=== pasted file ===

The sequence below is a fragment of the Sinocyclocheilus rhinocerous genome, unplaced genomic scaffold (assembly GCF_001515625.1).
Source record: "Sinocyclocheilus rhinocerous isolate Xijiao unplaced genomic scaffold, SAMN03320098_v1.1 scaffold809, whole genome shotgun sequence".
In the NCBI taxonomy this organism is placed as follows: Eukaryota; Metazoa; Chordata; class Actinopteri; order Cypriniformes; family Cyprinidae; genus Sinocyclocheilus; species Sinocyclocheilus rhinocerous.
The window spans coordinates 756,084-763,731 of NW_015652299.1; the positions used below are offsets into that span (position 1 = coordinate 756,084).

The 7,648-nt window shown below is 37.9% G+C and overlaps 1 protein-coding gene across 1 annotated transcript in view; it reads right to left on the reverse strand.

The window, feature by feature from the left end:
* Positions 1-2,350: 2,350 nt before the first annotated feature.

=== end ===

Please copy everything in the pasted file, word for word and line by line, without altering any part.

The sequence below is a fragment of the Sinocyclocheilus rhinocerous genome, unplaced genomic scaffold (assembly GCF_001515625.1).
Source record: "Sinocyclocheilus rhinocerous isolate Xijiao unplaced genomic scaffold, SAMN03320098_v1.1 scaffold809, whole genome shotgun sequence".
In the NCBI taxonomy this organism is placed as follows: Eukaryota; Metazoa; Chordata; class Actinopteri; order Cypriniformes; family Cyprinidae; genus Sinocyclocheilus; species Sinocyclocheilus rhinocerous.
The window spans coordinates 756,084-763,731 of NW_015652299.1; the positions used below are offsets into that span (position 1 = coordinate 756,084).

The 7,648-nt window shown below is 37.9% G+C and overlaps 1 protein-coding gene across 1 annotated transcript in view; it reads right to left on the reverse strand.

The window, feature by feature from the left end:
* Positions 1-2,350: 2,350 nt before the first annotated feature.